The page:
Immigration activists, frustrated with the rate of deportations under Obama and further exasperated with the delay in Obama's immigration action, have been urging the White House to go big and expand the deferred deportation order in a way that allows the maximum number of people to stay. But many who have been watching the process closely believe the eventual announcement will fall short of those appeals.
According to White House officials, any executive action is not expected to include broader use of so-called "parole" status. While some pro-immigration advocates support this idea, it is seen as a red line by many conservatives who view it as a potential way to provide a path to citizenship for illegal immigrants who are parents of U.S. citizens. Currently such parole status is provided to spouses and family members of people serving in the U.S. military. If the parents of children who are eligible under the current DACA rules were included, the number would rise to 3.7 million.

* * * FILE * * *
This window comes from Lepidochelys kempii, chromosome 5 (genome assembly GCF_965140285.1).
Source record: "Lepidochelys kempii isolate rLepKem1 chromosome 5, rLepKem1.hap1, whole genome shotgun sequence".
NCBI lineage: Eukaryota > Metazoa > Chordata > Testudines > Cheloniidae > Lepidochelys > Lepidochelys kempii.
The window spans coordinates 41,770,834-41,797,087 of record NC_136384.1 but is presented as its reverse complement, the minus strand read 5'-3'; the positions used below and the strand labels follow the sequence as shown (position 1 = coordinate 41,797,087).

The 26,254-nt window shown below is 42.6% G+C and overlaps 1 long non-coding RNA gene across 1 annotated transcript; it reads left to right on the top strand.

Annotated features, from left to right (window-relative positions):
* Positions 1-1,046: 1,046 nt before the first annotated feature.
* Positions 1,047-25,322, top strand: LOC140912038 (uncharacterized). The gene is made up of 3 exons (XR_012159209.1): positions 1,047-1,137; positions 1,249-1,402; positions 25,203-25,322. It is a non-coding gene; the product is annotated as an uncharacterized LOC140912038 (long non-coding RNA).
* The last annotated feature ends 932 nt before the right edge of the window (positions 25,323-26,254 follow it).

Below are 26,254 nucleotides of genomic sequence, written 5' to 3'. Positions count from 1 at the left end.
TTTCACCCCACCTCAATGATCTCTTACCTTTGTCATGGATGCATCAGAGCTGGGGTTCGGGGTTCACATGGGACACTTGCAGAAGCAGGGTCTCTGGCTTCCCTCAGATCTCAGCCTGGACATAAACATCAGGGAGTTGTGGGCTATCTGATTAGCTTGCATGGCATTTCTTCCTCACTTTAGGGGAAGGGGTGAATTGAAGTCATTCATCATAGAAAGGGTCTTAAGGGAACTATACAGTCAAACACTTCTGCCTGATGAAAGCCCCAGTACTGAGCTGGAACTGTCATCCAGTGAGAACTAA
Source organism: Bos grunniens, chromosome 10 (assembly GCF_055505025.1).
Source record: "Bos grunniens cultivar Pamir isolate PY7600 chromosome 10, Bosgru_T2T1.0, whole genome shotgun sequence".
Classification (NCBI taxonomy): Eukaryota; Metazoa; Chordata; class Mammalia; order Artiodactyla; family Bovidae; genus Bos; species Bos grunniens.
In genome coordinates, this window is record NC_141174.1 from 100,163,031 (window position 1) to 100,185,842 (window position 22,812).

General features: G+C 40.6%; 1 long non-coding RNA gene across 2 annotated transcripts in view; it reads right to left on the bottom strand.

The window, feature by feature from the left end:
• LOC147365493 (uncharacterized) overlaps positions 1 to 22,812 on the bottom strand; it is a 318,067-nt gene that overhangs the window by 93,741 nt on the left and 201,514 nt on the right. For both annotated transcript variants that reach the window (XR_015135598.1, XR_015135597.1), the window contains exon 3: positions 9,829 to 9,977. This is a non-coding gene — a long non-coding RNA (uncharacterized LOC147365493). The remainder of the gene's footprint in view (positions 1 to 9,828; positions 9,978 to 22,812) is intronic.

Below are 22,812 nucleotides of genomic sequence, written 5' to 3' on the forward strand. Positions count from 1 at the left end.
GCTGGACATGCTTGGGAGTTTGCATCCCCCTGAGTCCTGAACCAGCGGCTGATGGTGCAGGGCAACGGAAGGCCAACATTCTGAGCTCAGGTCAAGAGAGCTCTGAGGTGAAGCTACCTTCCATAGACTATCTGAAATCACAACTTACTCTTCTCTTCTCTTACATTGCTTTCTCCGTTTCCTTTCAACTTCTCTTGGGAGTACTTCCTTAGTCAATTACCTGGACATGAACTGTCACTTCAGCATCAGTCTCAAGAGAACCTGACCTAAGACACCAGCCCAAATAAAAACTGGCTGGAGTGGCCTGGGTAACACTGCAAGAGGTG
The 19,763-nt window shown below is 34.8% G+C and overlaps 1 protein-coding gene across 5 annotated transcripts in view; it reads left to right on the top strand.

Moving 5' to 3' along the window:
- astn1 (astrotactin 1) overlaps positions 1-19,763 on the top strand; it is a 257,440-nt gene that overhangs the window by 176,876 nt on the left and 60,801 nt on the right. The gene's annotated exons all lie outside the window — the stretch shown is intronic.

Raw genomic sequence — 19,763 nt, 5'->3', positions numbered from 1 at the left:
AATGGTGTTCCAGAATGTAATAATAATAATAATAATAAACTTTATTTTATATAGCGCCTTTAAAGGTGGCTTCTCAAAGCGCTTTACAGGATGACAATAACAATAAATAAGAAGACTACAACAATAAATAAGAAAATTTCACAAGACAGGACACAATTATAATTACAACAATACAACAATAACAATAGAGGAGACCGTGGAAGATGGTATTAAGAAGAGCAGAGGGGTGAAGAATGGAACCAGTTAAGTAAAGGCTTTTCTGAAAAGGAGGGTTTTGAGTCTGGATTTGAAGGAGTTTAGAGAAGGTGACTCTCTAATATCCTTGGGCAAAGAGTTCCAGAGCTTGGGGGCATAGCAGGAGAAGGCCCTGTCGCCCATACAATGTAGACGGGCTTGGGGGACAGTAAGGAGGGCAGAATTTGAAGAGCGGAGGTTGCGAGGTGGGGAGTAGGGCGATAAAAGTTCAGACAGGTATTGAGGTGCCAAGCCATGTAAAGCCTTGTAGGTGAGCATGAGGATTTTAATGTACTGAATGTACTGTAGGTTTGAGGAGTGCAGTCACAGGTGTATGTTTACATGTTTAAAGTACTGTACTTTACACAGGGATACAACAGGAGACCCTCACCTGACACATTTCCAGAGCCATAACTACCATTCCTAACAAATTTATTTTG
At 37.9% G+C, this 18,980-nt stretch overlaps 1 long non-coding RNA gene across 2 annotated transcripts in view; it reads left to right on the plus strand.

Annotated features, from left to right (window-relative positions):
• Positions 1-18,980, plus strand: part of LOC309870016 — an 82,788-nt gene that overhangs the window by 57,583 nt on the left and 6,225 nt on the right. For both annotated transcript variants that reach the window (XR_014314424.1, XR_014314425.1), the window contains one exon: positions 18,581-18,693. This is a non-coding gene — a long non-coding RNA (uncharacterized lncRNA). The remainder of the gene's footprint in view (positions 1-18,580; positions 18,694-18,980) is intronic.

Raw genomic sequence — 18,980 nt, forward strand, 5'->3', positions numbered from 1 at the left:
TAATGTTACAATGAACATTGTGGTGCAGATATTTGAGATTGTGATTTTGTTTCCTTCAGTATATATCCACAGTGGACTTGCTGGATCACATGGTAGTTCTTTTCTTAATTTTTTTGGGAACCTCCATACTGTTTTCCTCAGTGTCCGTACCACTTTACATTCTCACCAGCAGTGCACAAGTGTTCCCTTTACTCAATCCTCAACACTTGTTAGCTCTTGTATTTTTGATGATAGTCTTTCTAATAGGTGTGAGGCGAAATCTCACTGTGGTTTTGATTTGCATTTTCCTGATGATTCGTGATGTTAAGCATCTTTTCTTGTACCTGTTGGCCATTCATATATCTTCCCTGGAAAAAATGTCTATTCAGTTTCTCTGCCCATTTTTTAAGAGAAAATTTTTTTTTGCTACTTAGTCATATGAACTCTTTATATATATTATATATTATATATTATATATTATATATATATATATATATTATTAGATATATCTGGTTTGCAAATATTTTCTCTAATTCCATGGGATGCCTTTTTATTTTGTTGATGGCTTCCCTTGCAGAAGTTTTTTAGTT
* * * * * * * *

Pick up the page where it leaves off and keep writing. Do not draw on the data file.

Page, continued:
Changing those rules could also expand the eligible population: eliminating the education requirement, for example, would allow 430,000 more undocumented immigrants to be eligible for deferred deportation, according to the Migration Policy Institute. And allowing people over 30 who were brought to the United States by undocumented parents would allow another 200,000 immigrants to apply.
The White House is also considering a stricter policy that would limit the benefits to people who have lived in the country for at least 10 years, or about 2.5 million people. White House officials are still debating whether to include protections for farm workers who have entered the country illegally but have been employed for years in the agriculture industry, a move that could affect hundreds of thousands of people.